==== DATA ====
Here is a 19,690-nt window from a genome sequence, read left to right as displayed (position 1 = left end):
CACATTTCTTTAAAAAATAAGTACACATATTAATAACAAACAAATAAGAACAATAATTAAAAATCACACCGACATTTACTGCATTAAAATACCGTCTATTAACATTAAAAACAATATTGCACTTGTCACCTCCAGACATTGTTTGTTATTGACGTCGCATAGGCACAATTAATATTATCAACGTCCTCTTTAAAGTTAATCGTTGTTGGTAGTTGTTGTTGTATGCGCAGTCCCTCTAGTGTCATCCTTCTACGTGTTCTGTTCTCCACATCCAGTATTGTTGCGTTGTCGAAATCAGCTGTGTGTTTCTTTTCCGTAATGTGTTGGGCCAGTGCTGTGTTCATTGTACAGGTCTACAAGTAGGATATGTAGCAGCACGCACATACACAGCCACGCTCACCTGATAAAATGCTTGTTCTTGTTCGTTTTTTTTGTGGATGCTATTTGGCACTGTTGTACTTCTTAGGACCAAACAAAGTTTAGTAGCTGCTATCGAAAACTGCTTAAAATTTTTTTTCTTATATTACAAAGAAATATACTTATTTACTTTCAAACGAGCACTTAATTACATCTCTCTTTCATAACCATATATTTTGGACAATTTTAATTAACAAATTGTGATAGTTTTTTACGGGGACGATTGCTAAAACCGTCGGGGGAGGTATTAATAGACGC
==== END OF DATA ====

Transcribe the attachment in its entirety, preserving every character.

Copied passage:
Here is a 19,690-nt window from a genome sequence, read left to right as displayed (position 1 = left end):
CACATTTCTTTAAAAAATAAGTACACATATTAATAACAAACAAATAAGAACAATAATTAAAAATCACACCGACATTTACTGCATTAAAATACCGTCTATTAACATTAAAAACAATATTGCACTTGTCACCTCCAGACATTGTTTGTTATTGACGTCGCATAGGCACAATTAATATTATCAACGTCCTCTTTAAAGTTAATCGTTGTTGGTAGTTGTTGTTGTATGCGCAGTCCCTCTAGTGTCATCCTTCTACGTGTTCTGTTCTCCACATCCAGTATTGTTGCGTTGTCGAAATCAGCTGTGTGTTTCTTTTCCGTAATGTGTTGGGCCAGTGCTGTGTTCATTGTACAGGTCTACAAGTAGGATATGTAGCAGCACGCACATACACAGCCACGCTCACCTGATAAAATGCTTGTTCTTGTTCGTTTTTTTTGTGGATGCTATTTGGCACTGTTGTACTTCTTAGGACCAAACAAAGTTTAGTAGCTGCTATCGAAAACTGCTTAAAATTTTTTTTCTTATATTACAAAGAAATATACTTATTTACTTTCAAACGAGCACTTAATTACATCTCTCTTTCATAACCATATATTTTGGACAATTTTAATTAACAAATTGTGATAGTTTTTTACGGGGACGATTGCTAAAACCGTCGGGGGAGGTATTAATAGACGC